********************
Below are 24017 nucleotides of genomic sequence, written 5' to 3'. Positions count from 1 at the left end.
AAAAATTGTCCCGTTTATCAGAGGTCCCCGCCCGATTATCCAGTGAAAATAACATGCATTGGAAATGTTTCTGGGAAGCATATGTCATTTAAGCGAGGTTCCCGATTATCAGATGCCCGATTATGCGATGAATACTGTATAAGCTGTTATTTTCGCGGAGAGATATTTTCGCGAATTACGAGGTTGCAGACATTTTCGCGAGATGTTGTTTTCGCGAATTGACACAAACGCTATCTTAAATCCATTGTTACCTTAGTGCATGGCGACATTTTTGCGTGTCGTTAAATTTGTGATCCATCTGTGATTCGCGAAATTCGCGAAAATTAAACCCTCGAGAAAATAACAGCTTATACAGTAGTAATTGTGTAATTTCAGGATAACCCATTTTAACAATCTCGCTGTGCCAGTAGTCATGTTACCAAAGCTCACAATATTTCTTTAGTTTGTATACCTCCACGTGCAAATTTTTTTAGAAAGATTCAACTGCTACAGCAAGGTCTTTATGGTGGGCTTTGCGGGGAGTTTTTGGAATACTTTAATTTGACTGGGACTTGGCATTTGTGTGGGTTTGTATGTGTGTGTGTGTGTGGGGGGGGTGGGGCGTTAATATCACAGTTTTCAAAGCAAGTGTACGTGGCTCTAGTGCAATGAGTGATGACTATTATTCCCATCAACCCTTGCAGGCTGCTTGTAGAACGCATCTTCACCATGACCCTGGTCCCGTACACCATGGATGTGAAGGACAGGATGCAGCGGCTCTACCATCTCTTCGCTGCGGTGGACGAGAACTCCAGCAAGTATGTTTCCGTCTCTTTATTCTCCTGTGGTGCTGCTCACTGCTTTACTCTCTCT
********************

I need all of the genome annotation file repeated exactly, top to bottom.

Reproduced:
Below are 24017 nucleotides of genomic sequence, written 5' to 3'. Positions count from 1 at the left end.
AAAAATTGTCCCGTTTATCAGAGGTCCCCGCCCGATTATCCAGTGAAAATAACATGCATTGGAAATGTTTCTGGGAAGCATATGTCATTTAAGCGAGGTTCCCGATTATCAGATGCCCGATTATGCGATGAATACTGTATAAGCTGTTATTTTCGCGGAGAGATATTTTCGCGAATTACGAGGTTGCAGACATTTTCGCGAGATGTTGTTTTCGCGAATTGACACAAACGCTATCTTAAATCCATTGTTACCTTAGTGCATGGCGACATTTTTGCGTGTCGTTAAATTTGTGATCCATCTGTGATTCGCGAAATTCGCGAAAATTAAACCCTCGAGAAAATAACAGCTTATACAGTAGTAATTGTGTAATTTCAGGATAACCCATTTTAACAATCTCGCTGTGCCAGTAGTCATGTTACCAAAGCTCACAATATTTCTTTAGTTTGTATACCTCCACGTGCAAATTTTTTTAGAAAGATTCAACTGCTACAGCAAGGTCTTTATGGTGGGCTTTGCGGGGAGTTTTTGGAATACTTTAATTTGACTGGGACTTGGCATTTGTGTGGGTTTGTATGTGTGTGTGTGTGTGGGGGGGGTGGGGCGTTAATATCACAGTTTTCAAAGCAAGTGTACGTGGCTCTAGTGCAATGAGTGATGACTATTATTCCCATCAACCCTTGCAGGCTGCTTGTAGAACGCATCTTCACCATGACCCTGGTCCCGTACACCATGGATGTGAAGGACAGGATGCAGCGGCTCTACCATCTCTTCGCTGCGGTGGACGAGAACTCCAGCAAGTATGTTTCCGTCTCTTTATTCTCCTGTGGTGCTGCTCACTGCTTTACTCTCTCT